The latest episodes of Moon Knight and Halo both grapple with repressed childhood trauma and demonic mothers. One is held back by its desire for as broad of an audience as possible, keeping the heavy material and its potential emotional impact at an arm’s length. The other is Halo.
Master Chief/John and Marc Spector/Steven Grant are finally confronting emotional scars from their childhoods while coming to grips with the reality of who their maternal figures actually are instead of who they perceived them to be. They also both have a second person in their head who they often fight against, and who has a very different relationship with said mother figure.
But while Marvel’s house style gets in the way of Moon Knight’s efforts, Halo shines — not only through its lead performances, but in its willingness to lean all the way in with jarring editing and sound design to enhance the fractured experience of its protagonist. In “Solace,” the sixth episode of the Paramount Plus show, Pablo Schreiber plays the character with all the rage and confusion of a child who has just discovered how messed up the world is. His outstanding lead performance — coupled with the show’s strongest handle yet on its cinematic language — makes “Solace” a standout episode and a compelling case for skeptical viewers to give the sci-fi show another chance.
[Ed. note: Spoilers for episode 6 of Halo]
In “Solace,” John (Pablo Schreiber) is not well. After a deadly attack by the Covenant in the fifth episode and the continued unraveling of his repressed childhood memories, he is visibly shaken and quick to lash out at those around him (many of whom are simply asking him if he’s all right).
But the episode portrays his downward spiral with delicate care and a keen eye. “Solace” opens quietly on John’s face, set against a black background, with blood on his uniform. He is pained and deep in thought, his face twitching as he pores over his newly recovered memories of his childhood kidnapping by Dr. Halsey (Natascha McElhone, clearly having the time of her life playing one of the most despicable antagonists on TV). The room is dead silent around him despite the presence of people — all we can hear is his memories and a painful ringing. His hand shakes as he thinks of the artifact, and he responds to a smile from Halsey with a look of sheer murder.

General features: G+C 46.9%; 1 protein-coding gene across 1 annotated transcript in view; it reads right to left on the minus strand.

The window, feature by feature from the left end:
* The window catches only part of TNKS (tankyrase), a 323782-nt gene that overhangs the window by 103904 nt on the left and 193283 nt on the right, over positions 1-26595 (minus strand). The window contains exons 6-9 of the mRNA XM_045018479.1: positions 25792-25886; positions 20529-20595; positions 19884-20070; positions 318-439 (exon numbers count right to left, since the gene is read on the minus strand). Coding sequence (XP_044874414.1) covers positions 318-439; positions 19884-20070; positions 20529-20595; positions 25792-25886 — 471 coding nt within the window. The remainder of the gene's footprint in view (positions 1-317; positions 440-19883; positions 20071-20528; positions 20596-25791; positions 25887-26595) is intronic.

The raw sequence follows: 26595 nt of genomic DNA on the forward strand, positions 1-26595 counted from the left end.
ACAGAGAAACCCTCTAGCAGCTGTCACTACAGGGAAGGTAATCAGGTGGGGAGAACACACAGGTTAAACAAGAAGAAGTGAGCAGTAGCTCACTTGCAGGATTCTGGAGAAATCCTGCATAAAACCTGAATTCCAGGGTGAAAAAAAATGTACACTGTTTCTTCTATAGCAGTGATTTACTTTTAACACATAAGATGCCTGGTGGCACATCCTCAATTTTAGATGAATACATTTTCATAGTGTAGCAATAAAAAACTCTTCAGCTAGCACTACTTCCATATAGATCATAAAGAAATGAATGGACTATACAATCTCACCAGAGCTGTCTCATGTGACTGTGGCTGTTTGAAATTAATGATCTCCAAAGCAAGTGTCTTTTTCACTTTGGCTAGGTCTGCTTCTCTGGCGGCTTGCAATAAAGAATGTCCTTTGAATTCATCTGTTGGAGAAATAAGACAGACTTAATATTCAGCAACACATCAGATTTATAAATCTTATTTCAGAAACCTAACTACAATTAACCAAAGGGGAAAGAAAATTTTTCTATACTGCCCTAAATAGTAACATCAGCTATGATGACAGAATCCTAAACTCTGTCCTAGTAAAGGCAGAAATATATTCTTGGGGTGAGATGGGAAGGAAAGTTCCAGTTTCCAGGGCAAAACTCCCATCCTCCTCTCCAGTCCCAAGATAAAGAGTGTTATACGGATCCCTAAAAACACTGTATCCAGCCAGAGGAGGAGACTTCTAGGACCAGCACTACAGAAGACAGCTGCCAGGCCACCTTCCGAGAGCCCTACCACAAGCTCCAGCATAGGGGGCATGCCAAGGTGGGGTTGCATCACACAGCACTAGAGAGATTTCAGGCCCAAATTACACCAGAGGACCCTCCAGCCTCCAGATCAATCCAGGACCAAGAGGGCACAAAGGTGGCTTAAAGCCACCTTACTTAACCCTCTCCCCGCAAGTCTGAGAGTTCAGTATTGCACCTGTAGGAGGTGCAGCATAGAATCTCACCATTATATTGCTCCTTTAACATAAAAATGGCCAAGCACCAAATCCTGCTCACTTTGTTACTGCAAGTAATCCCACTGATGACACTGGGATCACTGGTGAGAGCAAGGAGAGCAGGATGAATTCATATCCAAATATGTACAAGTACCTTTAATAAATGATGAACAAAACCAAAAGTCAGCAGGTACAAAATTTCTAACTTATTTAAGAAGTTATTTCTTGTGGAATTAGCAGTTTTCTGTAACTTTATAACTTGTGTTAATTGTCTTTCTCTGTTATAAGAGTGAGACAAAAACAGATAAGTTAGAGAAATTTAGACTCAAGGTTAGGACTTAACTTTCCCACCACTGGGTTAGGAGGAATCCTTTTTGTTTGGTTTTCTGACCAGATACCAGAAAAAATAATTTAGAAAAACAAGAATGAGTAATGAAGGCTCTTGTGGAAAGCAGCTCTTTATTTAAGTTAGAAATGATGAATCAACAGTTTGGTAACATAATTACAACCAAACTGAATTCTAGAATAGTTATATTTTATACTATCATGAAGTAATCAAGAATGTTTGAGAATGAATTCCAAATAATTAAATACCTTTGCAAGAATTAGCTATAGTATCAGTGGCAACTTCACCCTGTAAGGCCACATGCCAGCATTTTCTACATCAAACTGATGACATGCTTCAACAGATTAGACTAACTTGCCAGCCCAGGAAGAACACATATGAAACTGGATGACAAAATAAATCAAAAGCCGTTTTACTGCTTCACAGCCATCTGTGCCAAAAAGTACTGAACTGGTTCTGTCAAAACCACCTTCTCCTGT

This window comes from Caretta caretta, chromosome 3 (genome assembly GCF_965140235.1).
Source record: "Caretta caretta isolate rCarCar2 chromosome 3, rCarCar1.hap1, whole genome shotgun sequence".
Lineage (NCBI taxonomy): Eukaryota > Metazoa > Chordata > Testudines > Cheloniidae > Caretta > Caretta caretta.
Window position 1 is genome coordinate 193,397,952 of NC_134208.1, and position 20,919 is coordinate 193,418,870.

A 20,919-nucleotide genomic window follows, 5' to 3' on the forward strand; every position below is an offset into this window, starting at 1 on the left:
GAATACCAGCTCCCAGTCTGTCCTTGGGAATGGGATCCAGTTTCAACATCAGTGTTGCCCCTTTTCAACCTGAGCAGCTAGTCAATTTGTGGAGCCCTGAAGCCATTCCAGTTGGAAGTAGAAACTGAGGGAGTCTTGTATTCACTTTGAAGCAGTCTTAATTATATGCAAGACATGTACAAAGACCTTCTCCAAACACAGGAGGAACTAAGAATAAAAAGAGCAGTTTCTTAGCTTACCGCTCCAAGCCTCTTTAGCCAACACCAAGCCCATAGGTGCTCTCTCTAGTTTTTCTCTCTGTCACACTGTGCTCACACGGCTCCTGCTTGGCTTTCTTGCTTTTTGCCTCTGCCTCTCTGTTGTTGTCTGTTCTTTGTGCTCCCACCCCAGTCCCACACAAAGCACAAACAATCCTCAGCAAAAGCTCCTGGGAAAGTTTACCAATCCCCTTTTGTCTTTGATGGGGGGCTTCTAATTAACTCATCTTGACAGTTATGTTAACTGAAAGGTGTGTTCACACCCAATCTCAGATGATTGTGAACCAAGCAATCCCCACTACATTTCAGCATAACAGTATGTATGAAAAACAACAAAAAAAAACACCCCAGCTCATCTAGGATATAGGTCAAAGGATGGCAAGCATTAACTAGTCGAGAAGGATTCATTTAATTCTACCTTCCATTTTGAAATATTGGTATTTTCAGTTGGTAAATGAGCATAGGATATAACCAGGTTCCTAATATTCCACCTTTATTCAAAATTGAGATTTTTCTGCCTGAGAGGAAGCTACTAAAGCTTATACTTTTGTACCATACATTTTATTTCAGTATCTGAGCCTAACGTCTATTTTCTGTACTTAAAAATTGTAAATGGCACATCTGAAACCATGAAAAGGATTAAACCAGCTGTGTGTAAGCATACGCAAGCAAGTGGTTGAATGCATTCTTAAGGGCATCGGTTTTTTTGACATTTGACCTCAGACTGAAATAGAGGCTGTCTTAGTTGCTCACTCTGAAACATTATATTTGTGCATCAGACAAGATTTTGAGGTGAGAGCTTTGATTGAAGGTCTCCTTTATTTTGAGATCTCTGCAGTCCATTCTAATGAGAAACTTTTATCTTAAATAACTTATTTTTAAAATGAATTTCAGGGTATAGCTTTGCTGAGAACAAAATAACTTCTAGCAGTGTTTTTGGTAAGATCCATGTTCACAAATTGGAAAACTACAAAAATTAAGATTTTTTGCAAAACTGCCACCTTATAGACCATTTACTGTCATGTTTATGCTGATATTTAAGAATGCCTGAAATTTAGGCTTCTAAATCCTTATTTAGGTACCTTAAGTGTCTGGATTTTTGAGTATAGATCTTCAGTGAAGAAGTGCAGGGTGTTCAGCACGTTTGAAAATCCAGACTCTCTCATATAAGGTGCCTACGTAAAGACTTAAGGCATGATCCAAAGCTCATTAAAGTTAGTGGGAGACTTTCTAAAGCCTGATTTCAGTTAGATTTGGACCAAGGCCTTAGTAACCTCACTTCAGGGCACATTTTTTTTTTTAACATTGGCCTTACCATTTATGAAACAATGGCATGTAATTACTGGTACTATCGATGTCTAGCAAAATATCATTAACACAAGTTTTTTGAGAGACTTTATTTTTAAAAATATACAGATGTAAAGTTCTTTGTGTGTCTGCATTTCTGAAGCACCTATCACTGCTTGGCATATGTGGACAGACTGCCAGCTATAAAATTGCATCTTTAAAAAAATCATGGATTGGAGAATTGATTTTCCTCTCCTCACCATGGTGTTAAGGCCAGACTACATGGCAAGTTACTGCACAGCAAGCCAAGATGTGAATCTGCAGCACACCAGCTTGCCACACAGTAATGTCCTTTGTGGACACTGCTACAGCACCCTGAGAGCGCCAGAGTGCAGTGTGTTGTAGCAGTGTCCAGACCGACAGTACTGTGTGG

Suddenly, a hand reaches out to grab his arm, and the scene we’re in comes to life. Kai-125 (Kate Kennedy) is on an operating bed after being injured in the previous episode. Sights and sounds from the chaos emerge at once, overwhelming us just as they overwhelm John. People are screaming in pain, machines are beeping. It’s finally enough to wake up John, just for a moment, as he squeezes Kai’s hand. But then he’s back in his own head, as Cortana tells him he’s ill and needs medical attention.
“Solace” effectively depicts John’s internal struggle through an unsettling approach that often puts us directly inside his head, with jarring juxtapositions between his memories of his childhood and his experiences in the present. Couple that with the tangibility of real costuming and sets in Halo (and contrasted with the MCU’s heavy reliance on visual effects and green screens), and Halo feels like an actual television show — which should not be as high praise as it is, but that’s where we’re at.
Despite being on the verge of a breakdown, John makes no time for his own well-being, caught up in his past with a mystery to solve. He will stop at nothing to get to the bottom of how he got to where he is and what happened to his family, including nearly killing Halsey simply to test Cortana’s limits. When he finally finds his answers, it brings him no comfort, only misery. But misery loves company, and the end of “Solace” suggests John may have found that, too, in fellow “Blessed One” Makee (Charlie Murphy).
Halo was counted out by many (even here at Polygon) after its first few episodes, as the show juggled multiple storylines with no clear sense of identity. While it invoked the lore of the video games, it seemed keen on building out something wholly new, leaving audiences little to hold onto. But now that John’s story has come into clearer focus, the series has tightened its storytelling, both in plotting and in its use of jarring cuts to unsettle viewers and immerse them in his internal turmoil. As John continues to learn more about his past, he learns more about who he is and who he wants to be, and the show seems to be learning those same lessons about itself along with him.
After a shaky start, Halo has hit its stride with a strong combat-filled episode 5 and a stellar, tension-heavy episode 6, making it one of the more enjoyable action shows this season. If you decided to pass after the first few slow-moving episodes, consider giving it another shot.